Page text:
New Rule Would Crack Down on How Brokers Handle Retirement Savings

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Photographer: Ron Antonelli/Bloomberg

Brokers and insurance agents providing retirement-savings advice would have to put clients’ interests ahead of their own under an Obama administration plan that will face stiff opposition from Wall Street and Republican lawmakers.

The Labor Department proposal announced Tuesday is a win for Democrats and consumer advocates, and a setback for bankers who had angled for a standard to be set by the Securities and Exchange Commission, which oversees a broader range of investment activities. Adoption of a final rule could take six months or longer, according to RBC Capital Markets, providing plenty of time for congressional scrutiny and industry lobbying.

Under the plan, brokers would have a legal duty to put clients’ interests first, a shift that could reshape how they steer clients and collect fees, and potentially create winners and losers among mutual funds and other products. The changes would extend protections to the $7.4 trillion held in IRA accounts, a common vehicle for retirement savings that barely existed when the original rules were issued 40 years ago.

“This rule is intended to provide guardrails, but not straitjackets, so we know consumers are getting advice that is in their best interest,” Labor Secretary Thomas Perez told reporters on a conference call.

President Barack Obama endorsed Labor’s plan in February, putting new momentum behind the effort to revise rules that affect tens of millions of baby boomers nearing retirement age and workers who don’t have pension plans. It’s also backed by Senator Elizabeth Warren, the Massachusetts Democrat who has scolded banks over their treatment of consumers.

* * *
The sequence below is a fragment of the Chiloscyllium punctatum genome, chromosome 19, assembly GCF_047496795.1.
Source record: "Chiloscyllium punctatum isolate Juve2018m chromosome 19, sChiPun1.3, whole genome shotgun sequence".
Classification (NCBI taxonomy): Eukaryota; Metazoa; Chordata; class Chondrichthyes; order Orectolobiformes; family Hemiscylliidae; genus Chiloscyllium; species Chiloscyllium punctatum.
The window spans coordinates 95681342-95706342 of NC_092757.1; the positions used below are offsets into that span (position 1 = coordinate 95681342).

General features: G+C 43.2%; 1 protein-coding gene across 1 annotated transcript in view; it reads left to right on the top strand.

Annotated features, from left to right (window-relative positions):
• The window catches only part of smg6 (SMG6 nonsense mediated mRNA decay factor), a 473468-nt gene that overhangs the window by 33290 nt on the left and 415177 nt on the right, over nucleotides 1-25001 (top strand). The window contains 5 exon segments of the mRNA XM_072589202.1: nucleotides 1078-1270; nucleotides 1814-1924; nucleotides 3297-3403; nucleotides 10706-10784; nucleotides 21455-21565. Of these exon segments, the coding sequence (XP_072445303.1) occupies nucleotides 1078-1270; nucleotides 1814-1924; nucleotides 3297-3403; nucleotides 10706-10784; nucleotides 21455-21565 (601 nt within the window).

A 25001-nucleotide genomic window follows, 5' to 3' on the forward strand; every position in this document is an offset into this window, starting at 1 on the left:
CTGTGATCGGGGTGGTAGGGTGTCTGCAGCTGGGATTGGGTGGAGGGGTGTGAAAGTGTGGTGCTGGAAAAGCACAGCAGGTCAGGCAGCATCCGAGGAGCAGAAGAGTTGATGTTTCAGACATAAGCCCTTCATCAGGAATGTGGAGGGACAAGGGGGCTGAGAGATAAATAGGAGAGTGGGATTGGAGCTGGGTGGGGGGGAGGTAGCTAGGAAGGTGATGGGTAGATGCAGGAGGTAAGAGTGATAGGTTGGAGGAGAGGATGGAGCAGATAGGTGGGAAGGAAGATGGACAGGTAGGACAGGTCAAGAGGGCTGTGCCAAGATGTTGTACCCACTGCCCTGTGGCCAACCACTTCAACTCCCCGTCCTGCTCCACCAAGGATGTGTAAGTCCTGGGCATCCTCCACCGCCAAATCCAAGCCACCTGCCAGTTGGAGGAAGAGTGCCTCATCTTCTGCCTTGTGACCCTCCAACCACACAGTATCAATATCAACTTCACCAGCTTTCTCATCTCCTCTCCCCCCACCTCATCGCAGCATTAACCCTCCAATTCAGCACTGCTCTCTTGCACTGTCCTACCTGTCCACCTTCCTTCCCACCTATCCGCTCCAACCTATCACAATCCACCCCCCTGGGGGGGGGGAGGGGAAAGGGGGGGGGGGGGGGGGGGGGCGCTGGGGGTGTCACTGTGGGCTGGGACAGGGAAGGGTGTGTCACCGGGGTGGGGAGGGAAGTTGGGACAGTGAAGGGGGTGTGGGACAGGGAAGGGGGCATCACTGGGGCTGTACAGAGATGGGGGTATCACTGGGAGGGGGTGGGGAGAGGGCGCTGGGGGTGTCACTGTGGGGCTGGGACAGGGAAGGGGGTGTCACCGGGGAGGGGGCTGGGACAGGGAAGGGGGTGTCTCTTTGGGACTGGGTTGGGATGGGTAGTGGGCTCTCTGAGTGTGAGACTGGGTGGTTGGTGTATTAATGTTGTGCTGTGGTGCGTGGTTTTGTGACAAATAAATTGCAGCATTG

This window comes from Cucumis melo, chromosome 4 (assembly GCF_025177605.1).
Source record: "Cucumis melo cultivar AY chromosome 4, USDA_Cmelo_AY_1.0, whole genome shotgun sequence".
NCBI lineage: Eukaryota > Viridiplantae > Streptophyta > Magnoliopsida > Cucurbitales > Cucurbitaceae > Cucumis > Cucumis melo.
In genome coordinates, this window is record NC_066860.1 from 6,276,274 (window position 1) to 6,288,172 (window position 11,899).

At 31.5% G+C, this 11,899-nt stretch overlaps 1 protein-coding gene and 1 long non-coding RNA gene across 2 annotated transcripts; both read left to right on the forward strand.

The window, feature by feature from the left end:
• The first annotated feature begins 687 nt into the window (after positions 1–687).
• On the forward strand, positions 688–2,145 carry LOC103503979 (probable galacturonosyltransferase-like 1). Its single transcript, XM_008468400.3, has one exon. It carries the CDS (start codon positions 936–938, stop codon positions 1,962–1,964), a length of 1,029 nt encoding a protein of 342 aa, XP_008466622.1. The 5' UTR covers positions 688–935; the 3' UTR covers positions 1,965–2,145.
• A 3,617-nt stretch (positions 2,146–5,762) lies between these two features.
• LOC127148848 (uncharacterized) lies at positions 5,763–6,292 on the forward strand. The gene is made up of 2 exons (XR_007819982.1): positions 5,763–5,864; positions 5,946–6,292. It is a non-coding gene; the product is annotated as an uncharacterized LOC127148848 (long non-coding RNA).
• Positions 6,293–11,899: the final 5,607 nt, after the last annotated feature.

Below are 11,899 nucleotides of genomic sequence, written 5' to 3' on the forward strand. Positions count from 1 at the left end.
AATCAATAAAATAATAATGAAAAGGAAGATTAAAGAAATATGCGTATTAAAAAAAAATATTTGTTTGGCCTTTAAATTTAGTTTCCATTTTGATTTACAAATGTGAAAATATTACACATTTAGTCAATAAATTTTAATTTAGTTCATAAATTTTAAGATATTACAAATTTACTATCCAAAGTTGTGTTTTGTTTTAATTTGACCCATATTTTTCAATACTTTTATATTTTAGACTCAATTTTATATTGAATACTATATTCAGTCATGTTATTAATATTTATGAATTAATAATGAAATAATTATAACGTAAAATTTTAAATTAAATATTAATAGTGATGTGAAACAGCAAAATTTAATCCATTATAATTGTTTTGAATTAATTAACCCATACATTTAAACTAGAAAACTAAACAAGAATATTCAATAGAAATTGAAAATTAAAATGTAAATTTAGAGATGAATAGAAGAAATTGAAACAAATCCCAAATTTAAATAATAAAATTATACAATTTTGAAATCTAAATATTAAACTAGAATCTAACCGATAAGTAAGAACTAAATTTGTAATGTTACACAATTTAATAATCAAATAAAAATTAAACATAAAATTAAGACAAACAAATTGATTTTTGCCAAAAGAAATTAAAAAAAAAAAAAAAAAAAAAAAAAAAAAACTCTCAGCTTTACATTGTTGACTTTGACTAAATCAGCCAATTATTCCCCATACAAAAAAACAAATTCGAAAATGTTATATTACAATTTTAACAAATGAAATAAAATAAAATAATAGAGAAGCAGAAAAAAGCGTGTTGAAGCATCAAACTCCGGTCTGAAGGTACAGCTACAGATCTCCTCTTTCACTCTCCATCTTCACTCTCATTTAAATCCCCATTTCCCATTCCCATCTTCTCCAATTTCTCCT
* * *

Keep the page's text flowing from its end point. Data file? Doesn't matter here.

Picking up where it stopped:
Lobbying Effort

Wall Street has spent more than four years lobbying against Labor’s effort. Led by banks such as Morgan Stanley and Wells Fargo Advisors, the industry has argued that costlier regulations could take away options for smaller investors.

Brokers won concessions, including a framework that would let them continue selling bonds out of their own inventory. Morgan Stanley questioned whether an earlier version of the plan, issued in 2010, would have barred such transactions.

Trade groups such as the Securities Industry and Financial Markets Association are expected to focus during the 75-day public comment period on the rule’s 250-page economic analysis, which outlines its costs and benefits.

“This is a voluminous rule where the fine print matters,” said Kenneth Bentsen, Sifma’s chief executive officer. “We want to ensure it protects investor choice and doesn’t unnecessarily reduce access to education or raise costs, particularly for low-and middle-income savers.”

Compliance Costs

Compliance costs for the industry would be $2.4 billion to $5.7 billion over 10 years, according to the Labor Department.

Shares of companies that offer 401(k) plans, including Principal Financial Group and Ameriprise Financial Inc., reversed losses Tuesday after the proposal was released.

Banks with large brokerage arms, including Bank of America Corp., Wells Fargo & Co., and UBS Group AG stand to be affected by the changes, according to RBC.